Lightmaps Workflow

A simple workflow for working models with lightmaps

In my case I work with 3DsMax, but you can apply this system to other applications such as Blender, Maya… In this case I understand that you know how to generate lightmaps in your usual software and I prefer not to go into details.

For this trick, the most important thing is to name the objects well and identify the lightmaps.

For optimization reasons I usually study well my model and the objects in which I want to use lightmaps.
In the attached image you can see that it is applied to the carpet, the sofa and the table, I did not apply it to the poufs or decoration since they did not contribute much and it looked correct.

I leave you an image of the 3DsMax project in which you can see the structure

As you already know, the GLB files do not store the information of the lightmaps and can be assigned by code.

In this demo the lightmaps files are stored in the same directory as the glb file, you can customize it and adjust it to your needs

Define your Model Attributes

// Set Model Attributes
var model1_fileData = {
    folder: "./resources/models/model1/",
    file: "model1",
    extension: ".glb",
    lightmaps: [
    lightmaps_intensity: 1.0

In this variable I store the data of the model and the lightmaps that I am going to use.
It is important to check the name of the meshes in the model and that they correspond to the lightmaps. (ie- Mesh: Carpet – Lightmap: CarpetLightingMap.jpg)

For example, use this function to load your model

// Import Mesh Async Function
importGLBModelAsync(model1_fileData, scene);

function importGLBModelAsync(fileData, scene) {
        BABYLON.SceneLoader.ImportMeshAsync(null, fileData.folder, fileData.file + fileData.extension, scene).then(function (result) {

    ]).then(() => {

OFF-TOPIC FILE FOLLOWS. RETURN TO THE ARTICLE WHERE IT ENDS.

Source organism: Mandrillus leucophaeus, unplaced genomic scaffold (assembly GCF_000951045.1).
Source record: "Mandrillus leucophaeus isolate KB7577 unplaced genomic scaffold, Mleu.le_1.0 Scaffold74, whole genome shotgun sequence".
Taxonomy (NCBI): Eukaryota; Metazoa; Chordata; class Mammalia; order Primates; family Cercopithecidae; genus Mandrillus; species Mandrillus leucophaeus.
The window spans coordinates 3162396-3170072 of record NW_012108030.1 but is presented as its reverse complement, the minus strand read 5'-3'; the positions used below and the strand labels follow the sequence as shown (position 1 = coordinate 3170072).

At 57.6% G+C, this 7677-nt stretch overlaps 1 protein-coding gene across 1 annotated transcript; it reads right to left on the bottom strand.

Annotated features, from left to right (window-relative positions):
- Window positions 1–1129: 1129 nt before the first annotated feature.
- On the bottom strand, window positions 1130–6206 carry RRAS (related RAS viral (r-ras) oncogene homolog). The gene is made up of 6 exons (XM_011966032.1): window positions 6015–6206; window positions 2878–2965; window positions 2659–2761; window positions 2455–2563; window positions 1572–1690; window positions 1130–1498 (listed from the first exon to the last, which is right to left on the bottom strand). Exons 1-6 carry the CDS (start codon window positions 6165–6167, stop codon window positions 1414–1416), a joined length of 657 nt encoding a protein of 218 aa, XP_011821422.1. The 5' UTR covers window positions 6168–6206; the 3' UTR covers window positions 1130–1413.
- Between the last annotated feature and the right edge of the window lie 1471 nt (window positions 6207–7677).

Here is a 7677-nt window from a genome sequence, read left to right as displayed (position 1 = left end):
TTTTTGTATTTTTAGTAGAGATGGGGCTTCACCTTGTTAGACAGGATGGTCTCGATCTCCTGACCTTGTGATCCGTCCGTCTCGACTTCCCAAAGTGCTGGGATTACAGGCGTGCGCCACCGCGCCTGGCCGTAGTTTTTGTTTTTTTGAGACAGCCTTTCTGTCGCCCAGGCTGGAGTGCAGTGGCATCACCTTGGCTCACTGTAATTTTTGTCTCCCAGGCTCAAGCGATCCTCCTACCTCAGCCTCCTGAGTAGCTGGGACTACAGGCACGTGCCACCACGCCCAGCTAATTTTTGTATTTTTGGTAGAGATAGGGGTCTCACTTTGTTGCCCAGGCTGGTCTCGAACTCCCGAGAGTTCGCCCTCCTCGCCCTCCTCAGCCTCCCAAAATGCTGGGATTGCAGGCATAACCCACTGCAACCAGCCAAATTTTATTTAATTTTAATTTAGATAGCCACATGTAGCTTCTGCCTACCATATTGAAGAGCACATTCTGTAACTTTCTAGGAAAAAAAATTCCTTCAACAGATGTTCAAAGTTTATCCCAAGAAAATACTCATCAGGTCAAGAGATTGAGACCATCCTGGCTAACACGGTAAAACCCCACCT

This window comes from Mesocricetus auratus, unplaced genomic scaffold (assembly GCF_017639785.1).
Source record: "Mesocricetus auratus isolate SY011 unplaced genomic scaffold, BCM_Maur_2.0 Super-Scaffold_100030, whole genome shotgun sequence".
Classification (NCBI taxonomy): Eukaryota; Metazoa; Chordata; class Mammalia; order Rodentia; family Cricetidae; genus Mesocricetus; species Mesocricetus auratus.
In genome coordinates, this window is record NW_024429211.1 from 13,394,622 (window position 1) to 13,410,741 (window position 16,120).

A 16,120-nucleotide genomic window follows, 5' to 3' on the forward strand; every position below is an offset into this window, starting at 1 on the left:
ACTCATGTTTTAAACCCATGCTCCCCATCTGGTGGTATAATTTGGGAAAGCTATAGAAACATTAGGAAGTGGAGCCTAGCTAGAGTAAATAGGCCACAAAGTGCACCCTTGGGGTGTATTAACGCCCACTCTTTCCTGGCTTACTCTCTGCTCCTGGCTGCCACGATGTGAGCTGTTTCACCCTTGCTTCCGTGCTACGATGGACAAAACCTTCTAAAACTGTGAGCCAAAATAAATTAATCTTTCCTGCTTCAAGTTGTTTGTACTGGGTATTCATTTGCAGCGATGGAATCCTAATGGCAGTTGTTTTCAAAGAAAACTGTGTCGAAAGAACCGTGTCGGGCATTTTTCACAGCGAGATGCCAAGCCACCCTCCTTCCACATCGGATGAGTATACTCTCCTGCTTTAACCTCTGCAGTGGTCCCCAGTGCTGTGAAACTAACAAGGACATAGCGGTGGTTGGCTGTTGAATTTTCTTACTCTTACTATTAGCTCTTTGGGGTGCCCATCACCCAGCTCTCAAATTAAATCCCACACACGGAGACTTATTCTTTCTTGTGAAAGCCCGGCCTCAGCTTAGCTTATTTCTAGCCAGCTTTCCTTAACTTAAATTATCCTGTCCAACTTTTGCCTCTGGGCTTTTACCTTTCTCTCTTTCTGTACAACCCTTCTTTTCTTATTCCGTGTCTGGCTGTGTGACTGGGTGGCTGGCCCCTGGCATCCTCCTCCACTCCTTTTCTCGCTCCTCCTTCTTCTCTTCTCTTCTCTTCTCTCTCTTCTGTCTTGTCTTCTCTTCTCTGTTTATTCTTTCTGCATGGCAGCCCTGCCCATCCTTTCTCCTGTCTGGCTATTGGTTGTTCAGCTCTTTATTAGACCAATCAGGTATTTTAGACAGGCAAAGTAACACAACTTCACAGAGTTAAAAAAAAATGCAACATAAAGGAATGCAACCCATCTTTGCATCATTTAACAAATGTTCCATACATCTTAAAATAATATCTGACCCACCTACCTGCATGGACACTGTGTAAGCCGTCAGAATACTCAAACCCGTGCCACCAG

console.log("ALL Loaded");
        checkLightmaps(fileData, scene);

Check Lightmaps

function checkLightmaps(fileData, scene) {

    var lmArray = fileData.lightmaps;
    lmArray.forEach(lm => {
        var lmRep = lm.replace("LightingMap", "");
        lmRep = lmRep.replace("LM", "");
        lmRep = lmRep.replace("LightMap", "");
        lmRep = lmRep.replace("Lightmap", "");
        lmRep = lmRep.replace("lightmap", "");
        lmRep = lmRep.replace("_LM", "");
        lmRep = lmRep.replace("_LightMap", "");
        lmRep = lmRep.replace("_Lightmap", "");
        lmRep = lmRep.replace("_lightmap", "");
        lmRep = lmRep.replace(".jpg", "");
        lmRep = lmRep.replace(".png", "");

        console.log("Lightmap: " + lm);
        var lmTexture = new BABYLON.Texture(fileData.folder + lm, scene);

        scene.meshes.forEach(mesh => {
            if ( !== -1) {
                if (mesh.material)
                    console.log("Mesh Contains: " +;
                    console.log("Mesh Material: " +;
                    console.log("Lightmap: " +;
                    console.log("--- ---");
                    mesh.material.lightmapTexture = lmTexture;
                    mesh.material.useLightmapAsShadowmap = true;
                    mesh.material.lightmapTexture.uAng = Math.PI;
                    mesh.material.lightmapTexture.level = fileData.lightmaps_intensity;
                    mesh.material.lightmapTexture.coordinatesIndex = 1;

and finally with this function iterates the meshes in the scene and checks if it corresponds to the declared lightmaps

Obviously not in all cases it will work well, bu I hope it is useful to you.
In my case, as I tell you, I usually work with this method for projects developed in 3DsMax in which I use Lightmaps.



Pretty good tips !!!

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